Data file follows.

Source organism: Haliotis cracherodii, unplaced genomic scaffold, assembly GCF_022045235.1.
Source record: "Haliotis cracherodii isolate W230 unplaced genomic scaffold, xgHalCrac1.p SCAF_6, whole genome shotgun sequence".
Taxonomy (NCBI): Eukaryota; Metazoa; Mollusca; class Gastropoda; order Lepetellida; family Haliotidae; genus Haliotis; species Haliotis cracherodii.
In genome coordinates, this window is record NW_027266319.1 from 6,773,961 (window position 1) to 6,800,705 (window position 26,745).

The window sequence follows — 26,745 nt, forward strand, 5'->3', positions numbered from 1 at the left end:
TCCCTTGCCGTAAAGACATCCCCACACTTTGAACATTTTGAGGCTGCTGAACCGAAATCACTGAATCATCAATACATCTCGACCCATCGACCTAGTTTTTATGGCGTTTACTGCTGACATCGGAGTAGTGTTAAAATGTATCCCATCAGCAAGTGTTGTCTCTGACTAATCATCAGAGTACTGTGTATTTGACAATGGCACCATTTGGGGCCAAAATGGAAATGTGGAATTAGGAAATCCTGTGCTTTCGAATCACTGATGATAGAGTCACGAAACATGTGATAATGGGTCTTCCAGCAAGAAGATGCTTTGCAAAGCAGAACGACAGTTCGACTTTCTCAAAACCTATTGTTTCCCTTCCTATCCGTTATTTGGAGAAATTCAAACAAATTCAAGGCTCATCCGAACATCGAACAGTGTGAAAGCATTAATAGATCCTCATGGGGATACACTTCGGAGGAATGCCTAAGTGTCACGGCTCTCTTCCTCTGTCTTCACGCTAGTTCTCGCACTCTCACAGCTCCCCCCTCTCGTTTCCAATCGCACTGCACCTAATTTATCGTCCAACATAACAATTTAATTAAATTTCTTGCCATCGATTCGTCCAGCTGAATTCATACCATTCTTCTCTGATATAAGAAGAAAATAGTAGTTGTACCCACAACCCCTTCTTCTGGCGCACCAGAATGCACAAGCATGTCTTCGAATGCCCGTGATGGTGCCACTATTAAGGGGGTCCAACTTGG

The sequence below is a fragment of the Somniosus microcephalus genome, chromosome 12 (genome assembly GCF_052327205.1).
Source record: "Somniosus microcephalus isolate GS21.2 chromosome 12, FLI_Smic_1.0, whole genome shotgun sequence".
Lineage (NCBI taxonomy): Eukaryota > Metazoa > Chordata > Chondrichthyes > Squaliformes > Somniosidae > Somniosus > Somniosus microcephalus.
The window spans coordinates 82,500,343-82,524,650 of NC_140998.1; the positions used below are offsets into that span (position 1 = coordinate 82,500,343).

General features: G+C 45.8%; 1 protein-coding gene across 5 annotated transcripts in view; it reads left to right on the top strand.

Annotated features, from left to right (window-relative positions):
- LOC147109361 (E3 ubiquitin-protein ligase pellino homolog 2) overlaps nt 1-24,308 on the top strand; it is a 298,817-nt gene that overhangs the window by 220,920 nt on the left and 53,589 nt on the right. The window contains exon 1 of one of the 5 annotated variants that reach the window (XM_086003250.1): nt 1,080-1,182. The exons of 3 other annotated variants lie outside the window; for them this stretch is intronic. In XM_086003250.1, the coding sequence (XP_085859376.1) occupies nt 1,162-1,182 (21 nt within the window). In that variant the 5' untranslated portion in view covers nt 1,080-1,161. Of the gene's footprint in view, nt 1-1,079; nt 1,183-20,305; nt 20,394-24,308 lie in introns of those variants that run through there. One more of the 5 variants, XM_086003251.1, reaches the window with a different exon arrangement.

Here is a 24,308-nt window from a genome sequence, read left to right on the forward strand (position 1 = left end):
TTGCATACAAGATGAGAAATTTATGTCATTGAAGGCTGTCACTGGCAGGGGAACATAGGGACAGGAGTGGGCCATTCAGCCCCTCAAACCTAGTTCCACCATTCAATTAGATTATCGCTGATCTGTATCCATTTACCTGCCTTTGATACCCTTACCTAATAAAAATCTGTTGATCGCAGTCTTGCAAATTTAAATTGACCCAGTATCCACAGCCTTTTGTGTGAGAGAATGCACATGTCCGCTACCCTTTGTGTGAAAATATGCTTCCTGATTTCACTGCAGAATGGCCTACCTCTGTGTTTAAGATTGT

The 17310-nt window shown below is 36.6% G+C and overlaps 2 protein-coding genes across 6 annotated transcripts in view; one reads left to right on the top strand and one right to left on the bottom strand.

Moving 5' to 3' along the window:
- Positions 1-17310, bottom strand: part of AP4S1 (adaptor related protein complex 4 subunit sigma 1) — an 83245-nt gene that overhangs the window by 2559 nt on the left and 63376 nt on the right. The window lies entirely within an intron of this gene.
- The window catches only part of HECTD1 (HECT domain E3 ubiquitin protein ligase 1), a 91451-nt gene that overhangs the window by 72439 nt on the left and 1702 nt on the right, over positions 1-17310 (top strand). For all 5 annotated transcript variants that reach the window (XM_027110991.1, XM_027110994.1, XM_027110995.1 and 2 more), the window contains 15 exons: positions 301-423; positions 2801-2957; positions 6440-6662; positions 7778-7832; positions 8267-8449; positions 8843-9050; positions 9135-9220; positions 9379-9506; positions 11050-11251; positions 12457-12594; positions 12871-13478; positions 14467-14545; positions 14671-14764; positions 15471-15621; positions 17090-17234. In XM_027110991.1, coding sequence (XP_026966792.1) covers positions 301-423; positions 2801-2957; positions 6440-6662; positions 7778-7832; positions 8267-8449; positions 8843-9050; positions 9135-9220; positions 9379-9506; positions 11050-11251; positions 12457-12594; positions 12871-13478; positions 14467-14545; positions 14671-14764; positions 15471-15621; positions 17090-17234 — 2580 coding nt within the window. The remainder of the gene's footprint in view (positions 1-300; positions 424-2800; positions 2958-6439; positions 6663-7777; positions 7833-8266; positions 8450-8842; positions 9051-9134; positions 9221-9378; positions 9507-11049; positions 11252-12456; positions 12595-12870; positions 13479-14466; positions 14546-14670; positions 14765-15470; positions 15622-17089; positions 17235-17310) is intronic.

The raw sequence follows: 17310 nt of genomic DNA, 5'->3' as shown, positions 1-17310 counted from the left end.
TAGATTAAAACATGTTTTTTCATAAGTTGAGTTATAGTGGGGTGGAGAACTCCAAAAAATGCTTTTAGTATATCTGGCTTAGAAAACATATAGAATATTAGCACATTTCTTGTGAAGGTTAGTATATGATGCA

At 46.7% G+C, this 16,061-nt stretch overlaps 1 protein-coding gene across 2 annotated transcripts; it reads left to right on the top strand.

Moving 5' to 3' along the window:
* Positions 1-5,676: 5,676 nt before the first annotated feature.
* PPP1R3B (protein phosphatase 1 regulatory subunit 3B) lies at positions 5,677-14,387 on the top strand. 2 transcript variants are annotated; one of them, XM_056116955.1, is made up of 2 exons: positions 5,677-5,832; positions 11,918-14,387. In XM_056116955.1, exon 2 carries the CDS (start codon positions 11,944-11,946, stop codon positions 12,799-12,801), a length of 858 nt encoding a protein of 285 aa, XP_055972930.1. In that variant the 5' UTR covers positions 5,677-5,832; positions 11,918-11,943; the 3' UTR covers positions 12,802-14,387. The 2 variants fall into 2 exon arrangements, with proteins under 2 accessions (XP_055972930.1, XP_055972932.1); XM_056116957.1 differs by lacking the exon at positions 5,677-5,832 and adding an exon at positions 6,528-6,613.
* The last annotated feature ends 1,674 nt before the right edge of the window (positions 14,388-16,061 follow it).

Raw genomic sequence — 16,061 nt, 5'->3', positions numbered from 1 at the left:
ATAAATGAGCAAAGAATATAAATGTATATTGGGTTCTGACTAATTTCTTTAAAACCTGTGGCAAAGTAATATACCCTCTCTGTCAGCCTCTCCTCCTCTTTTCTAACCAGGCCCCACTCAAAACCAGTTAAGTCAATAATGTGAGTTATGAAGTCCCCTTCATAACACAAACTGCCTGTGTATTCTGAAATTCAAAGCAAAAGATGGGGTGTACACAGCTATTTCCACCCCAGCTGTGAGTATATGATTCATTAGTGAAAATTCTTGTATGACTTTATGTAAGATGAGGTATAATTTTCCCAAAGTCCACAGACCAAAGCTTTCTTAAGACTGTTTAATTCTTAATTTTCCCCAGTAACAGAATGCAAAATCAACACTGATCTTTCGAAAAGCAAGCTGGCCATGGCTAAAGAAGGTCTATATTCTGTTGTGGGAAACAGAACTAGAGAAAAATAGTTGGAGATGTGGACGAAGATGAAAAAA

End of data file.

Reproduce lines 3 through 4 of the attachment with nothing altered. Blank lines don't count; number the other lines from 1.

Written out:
Taxonomy (NCBI): Eukaryota; Metazoa; Mollusca; class Gastropoda; order Lepetellida; family Haliotidae; genus Haliotis; species Haliotis cracherodii.
In genome coordinates, this window is record NW_027266319.1 from 6,773,961 (window position 1) to 6,800,705 (window position 26,745).